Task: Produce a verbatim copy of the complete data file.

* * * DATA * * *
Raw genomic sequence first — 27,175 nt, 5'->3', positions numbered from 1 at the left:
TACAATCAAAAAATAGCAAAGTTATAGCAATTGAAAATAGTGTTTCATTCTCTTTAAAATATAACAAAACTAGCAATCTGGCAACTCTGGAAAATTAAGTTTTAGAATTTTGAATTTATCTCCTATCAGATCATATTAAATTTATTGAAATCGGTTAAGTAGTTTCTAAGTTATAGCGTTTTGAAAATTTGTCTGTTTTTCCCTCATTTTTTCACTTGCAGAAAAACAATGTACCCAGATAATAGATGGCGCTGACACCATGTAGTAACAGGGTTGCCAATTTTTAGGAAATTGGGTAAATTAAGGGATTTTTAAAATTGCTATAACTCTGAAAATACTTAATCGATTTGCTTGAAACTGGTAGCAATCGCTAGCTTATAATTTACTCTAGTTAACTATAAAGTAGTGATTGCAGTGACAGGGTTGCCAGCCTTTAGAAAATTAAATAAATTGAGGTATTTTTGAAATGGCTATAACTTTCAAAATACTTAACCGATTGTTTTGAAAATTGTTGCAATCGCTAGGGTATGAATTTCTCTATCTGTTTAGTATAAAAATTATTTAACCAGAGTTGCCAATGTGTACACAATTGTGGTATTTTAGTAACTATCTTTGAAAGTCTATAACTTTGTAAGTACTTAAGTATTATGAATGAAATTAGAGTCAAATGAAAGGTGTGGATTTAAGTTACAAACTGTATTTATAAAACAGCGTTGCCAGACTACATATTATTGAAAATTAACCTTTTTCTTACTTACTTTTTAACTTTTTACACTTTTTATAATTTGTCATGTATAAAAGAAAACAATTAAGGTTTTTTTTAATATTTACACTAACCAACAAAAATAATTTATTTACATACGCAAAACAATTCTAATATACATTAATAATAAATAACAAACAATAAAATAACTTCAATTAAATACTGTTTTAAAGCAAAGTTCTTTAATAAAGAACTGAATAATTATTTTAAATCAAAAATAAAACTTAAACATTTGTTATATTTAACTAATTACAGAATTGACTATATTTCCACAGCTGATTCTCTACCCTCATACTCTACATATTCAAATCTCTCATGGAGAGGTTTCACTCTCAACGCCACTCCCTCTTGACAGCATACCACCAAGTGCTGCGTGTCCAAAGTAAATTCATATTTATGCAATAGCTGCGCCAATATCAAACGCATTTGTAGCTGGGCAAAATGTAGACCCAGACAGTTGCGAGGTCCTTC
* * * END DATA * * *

Raw genomic sequence first — 27,175 nt, 5'->3', positions numbered from 1 at the left:
TACAATCAAAAAATAGCAAAGTTATAGCAATTGAAAATAGTGTTTCATTCTCTTTAAAATATAACAAAACTAGCAATCTGGCAACTCTGGAAAATTAAGTTTTAGAATTTTGAATTTATCTCCTATCAGATCATATTAAATTTATTGAAATCGGTTAAGTAGTTTCTAAGTTATAGCGTTTTGAAAATTTGTCTGTTTTTCCCTCATTTTTTCACTTGCAGAAAAACAATGTACCCAGATAATAGATGGCGCTGACACCATGTAGTAACAGGGTTGCCAATTTTTAGGAAATTGGGTAAATTAAGGGATTTTTAAAATTGCTATAACTCTGAAAATACTTAATCGATTTGCTTGAAACTGGTAGCAATCGCTAGCTTATAATTTACTCTAGTTAACTATAAAGTAGTGATTGCAGTGACAGGGTTGCCAGCCTTTAGAAAATTAAATAAATTGAGGTATTTTTGAAATGGCTATAACTTTCAAAATACTTAACCGATTGTTTTGAAAATTGTTGCAATCGCTAGGGTATGAATTTCTCTATCTGTTTAGTATAAAAATTATTTAACCAGAGTTGCCAATGTGTACACAATTGTGGTATTTTAGTAACTATCTTTGAAAGTCTATAACTTTGTAAGTACTTAAGTATTATGAATGAAATTAGAGTCAAATGAAAGGTGTGGATTTAAGTTACAAACTGTATTTATAAAACAGCGTTGCCAGACTACATATTATTGAAAATTAACCTTTTTCTTACTTACTTTTTAACTTTTTACACTTTTTATAATTTGTCATGTATAAAAGAAAACAATTAAGGTTTTTTTTAATATTTACACTAACCAACAAAAATAATTTATTTACATACGCAAAACAATTCTAATATACATTAATAATAAATAACAAACAATAAAATAACTTCAATTAAATACTGTTTTAAAGCAAAGTTCTTTAATAAAGAACTGAATAATTATTTTAAATCAAAAATAAAACTTAAACATTTGTTATATTTAACTAATTACAGAATTGACTATATTTCCACAGCTGATTCTCTACCCTCATACTCTACATATTCAAATCTCTCATGGAGAGGTTTCACTCTCAACGCCACTCCCTCTTGACAGCATACCACCAAGTGCTGCGTGTCCAAAGTAAATTCATATTTATGCAATAGCTGCGCCAATATCAAACGCATTTGTAGCTGGGCAAAATGTAGACCCAGACAGTTGCGAGGTCCTTC